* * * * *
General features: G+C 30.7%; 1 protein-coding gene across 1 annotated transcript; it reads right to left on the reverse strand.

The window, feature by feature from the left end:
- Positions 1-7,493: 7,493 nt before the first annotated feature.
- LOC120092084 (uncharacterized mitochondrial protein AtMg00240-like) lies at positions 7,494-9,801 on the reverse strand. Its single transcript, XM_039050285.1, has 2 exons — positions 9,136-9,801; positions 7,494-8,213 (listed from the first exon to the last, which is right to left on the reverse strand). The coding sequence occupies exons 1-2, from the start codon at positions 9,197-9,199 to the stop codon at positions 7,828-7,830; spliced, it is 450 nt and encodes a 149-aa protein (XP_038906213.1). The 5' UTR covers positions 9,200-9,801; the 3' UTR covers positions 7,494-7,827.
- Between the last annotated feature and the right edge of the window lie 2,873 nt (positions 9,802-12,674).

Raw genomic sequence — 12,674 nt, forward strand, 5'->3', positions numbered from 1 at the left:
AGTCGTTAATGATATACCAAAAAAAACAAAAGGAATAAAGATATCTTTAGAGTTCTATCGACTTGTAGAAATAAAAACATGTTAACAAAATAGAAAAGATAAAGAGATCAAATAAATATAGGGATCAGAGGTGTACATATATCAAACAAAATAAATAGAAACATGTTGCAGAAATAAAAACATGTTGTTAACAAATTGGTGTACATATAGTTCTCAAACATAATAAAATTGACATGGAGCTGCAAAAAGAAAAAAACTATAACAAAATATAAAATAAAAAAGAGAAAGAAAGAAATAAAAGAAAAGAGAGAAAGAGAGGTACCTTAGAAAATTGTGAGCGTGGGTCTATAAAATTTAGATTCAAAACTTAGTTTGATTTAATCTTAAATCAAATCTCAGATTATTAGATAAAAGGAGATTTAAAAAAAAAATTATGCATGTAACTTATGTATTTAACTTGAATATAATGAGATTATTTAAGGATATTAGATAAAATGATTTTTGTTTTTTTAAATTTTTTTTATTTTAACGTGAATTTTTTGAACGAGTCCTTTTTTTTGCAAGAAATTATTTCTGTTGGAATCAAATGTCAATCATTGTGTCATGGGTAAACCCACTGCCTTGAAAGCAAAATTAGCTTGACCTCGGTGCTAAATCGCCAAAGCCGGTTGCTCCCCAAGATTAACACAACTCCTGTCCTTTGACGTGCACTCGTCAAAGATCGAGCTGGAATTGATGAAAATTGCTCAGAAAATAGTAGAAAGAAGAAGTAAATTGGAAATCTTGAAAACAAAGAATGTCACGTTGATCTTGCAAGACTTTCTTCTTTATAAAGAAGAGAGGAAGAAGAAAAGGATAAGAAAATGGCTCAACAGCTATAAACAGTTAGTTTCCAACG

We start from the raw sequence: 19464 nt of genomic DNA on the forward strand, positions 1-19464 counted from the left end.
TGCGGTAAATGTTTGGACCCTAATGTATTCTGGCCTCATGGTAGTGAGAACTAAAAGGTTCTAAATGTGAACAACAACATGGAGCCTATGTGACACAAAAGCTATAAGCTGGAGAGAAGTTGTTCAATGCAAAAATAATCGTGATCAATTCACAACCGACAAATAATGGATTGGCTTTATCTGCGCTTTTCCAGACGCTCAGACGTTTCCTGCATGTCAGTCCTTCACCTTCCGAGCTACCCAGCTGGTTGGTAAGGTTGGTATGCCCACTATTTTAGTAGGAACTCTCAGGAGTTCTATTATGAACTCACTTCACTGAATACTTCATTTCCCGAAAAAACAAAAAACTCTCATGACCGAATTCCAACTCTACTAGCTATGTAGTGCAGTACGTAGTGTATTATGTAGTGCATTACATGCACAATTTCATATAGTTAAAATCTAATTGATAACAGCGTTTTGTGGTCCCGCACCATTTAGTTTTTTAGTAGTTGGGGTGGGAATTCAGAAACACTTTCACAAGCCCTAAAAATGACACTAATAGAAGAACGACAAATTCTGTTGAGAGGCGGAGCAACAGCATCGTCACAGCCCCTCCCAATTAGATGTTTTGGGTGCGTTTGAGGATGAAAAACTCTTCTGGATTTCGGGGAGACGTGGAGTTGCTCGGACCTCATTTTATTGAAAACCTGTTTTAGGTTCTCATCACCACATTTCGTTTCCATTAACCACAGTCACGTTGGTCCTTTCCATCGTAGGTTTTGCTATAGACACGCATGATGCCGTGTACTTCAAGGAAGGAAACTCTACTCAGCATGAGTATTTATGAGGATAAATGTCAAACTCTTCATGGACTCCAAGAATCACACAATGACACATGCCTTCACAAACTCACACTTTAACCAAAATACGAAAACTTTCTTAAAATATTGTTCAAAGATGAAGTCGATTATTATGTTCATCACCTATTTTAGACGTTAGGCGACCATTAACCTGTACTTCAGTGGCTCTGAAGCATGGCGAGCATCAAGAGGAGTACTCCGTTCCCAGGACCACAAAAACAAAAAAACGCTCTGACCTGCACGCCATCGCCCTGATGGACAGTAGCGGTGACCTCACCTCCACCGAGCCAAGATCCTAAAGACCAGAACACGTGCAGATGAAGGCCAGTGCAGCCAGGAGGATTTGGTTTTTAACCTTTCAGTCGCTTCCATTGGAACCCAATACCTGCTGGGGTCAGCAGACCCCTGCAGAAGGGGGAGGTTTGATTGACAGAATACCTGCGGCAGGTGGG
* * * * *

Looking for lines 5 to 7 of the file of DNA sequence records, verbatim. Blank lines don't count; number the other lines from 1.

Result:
- Between the last annotated feature and the right edge of the window lie 2,873 nt (positions 9,802-12,674).

Raw genomic sequence — 12,674 nt, forward strand, 5'->3', positions numbered from 1 at the left:
AGTCGTTAATGATATACCAAAAAAAACAAAAGGAATAAAGATATCTTTAGAGTTCTATCGACTTGTAGAAATAAAAACATGTTAACAAAATAGAAAAGATAAAGAGATCAAATAAATATAGGGATCAGAGGTGTACATATATCAAACAAAATAAATAGAAACATGTTGCAGAAATAAAAACATGTTGTTAACAAATTGGTGTACATATAGTTCTCAAACATAATAAAATTGACATGGAGCTGCAAAAAGAAAAAAACTATAACAAAATATAAAATAAAAAAGAGAAAGAAAGAAATAAAAGAAAAGAGAGAAAGAGAGGTACCTTAGAAAATTGTGAGCGTGGGTCTATAAAATTTAGATTCAAAACTTAGTTTGATTTAATCTTAAATCAAATCTCAGATTATTAGATAAAAGGAGATTTAAAAAAAAAATTATGCATGTAACTTATGTATTTAACTTGAATATAATGAGATTATTTAAGGATATTAGATAAAATGATTTTTGTTTTTTTAAATTTTTTTTATTTTAACGTGAATTTTTTGAACGAGTCCTTTTTTTTGCAAGAAATTATTTCTGTTGGAATCAAATGTCAATCATTGTGTCATGGGTAAACCCACTGCCTTGAAAGCAAAATTAGCTTGACCTCGGTGCTAAATCGCCAAAGCCGGTTGCTCCCCAAGATTAACACAACTCCTGTCCTTTGACGTGCACTCGTCAAAGATCGAGCTGGAATTGATGAAAATTGCTCAGAAAATAGTAGAAAGAAGAAGTAAATTGGAAATCTTGAAAACAAAGAATGTCACGTTGATCTTGCAAGACTTTCTTCTTTATAAAGAAGAGAGGAAGAAGAAAAGGATAAGAAAATGGCTCAACAGCTATAAACAGTTAGTTTCCAACG